Carmichael was born at the Ouseburn, in Newcastle upon Tyne, Northumberland, on 9 June 1800, the son of William Carmichael, a ships carpenter. He went to sea at an early age, and spent three years on board a vessel sailing between ports in Spain and Portugal. On his return, he was apprenticed to a shipbuilding firm. After completing his apprenticeship, he devoted all his spare time to art, and eventually gave up the carpentry business, setting himself up as a drawing-master and miniature painter. His first historical painting to attract public notice was the Fight Between the Shannon and Chesapeake, which sold for 13 guineas (£13.65). He then painted The Bombardment of Algiers for Trinity House, Newcastle, for which he received 40 guineas; it is still at Trinity House, along with The Heroic Exploits of Admiral Lord Collingwood in HMS "Excellent" at the Battle of Cape St. Vincent, painted in collaboration with George Balmer. Another important early commission was for a View of Newcastle for which the city corporation paid him 100 guineas.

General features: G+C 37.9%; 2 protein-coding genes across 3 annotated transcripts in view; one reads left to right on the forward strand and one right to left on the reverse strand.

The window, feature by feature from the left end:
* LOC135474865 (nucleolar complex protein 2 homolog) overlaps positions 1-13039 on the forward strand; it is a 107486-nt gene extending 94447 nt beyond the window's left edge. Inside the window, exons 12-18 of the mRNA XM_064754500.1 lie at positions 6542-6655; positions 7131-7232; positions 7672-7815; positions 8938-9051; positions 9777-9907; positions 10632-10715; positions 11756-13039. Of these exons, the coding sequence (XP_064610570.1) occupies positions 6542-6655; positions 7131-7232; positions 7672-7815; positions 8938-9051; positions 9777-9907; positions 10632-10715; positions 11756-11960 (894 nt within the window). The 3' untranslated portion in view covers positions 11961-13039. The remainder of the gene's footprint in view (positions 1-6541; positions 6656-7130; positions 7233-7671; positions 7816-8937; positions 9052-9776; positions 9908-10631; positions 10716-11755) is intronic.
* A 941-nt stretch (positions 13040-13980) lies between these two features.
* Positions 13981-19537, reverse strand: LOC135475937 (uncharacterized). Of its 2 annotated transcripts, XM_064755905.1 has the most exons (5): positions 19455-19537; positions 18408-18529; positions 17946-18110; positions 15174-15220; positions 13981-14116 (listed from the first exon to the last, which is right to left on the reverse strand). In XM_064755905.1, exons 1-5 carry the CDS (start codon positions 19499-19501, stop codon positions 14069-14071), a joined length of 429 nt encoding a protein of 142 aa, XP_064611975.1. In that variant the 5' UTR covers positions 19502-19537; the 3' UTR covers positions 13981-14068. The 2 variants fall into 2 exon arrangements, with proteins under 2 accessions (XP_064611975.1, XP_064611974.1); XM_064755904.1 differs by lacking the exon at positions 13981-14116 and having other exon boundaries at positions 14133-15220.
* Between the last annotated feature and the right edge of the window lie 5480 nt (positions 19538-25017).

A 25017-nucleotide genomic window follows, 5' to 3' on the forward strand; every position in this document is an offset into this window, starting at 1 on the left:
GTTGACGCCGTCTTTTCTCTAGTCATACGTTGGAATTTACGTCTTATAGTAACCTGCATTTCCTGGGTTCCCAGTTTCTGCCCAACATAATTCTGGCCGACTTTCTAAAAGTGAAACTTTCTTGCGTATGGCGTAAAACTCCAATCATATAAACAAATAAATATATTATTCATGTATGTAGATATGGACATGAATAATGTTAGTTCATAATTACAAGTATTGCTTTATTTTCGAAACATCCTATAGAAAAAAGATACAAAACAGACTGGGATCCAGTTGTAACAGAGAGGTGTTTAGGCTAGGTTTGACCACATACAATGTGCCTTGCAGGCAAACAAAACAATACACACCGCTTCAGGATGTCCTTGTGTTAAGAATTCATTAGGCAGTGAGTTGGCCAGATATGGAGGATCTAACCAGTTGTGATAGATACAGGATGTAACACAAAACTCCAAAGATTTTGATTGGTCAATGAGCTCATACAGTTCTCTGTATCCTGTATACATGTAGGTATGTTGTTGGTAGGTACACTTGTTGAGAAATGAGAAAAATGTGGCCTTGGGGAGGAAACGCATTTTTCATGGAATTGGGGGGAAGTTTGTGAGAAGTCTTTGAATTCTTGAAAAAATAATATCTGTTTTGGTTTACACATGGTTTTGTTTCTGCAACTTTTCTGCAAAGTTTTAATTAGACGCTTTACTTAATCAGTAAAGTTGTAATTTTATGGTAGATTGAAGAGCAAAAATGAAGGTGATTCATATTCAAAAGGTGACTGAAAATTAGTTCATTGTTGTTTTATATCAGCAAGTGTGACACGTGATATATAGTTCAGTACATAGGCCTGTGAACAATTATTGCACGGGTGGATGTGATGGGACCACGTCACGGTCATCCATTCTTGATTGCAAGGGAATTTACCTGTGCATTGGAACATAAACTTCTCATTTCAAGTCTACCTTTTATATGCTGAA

His name first appears as an exhibitor in 1838, when he contributed an oil painting, Shipping in the Bay of Naples, to the Society of British Artists. He showed both oil paintings and watercolours at the Royal Academy, his contributions including The Conqueror towing the Africa off the Shoals of Trafalgar (1841) and The Arrival of the Royal Squadron (1843).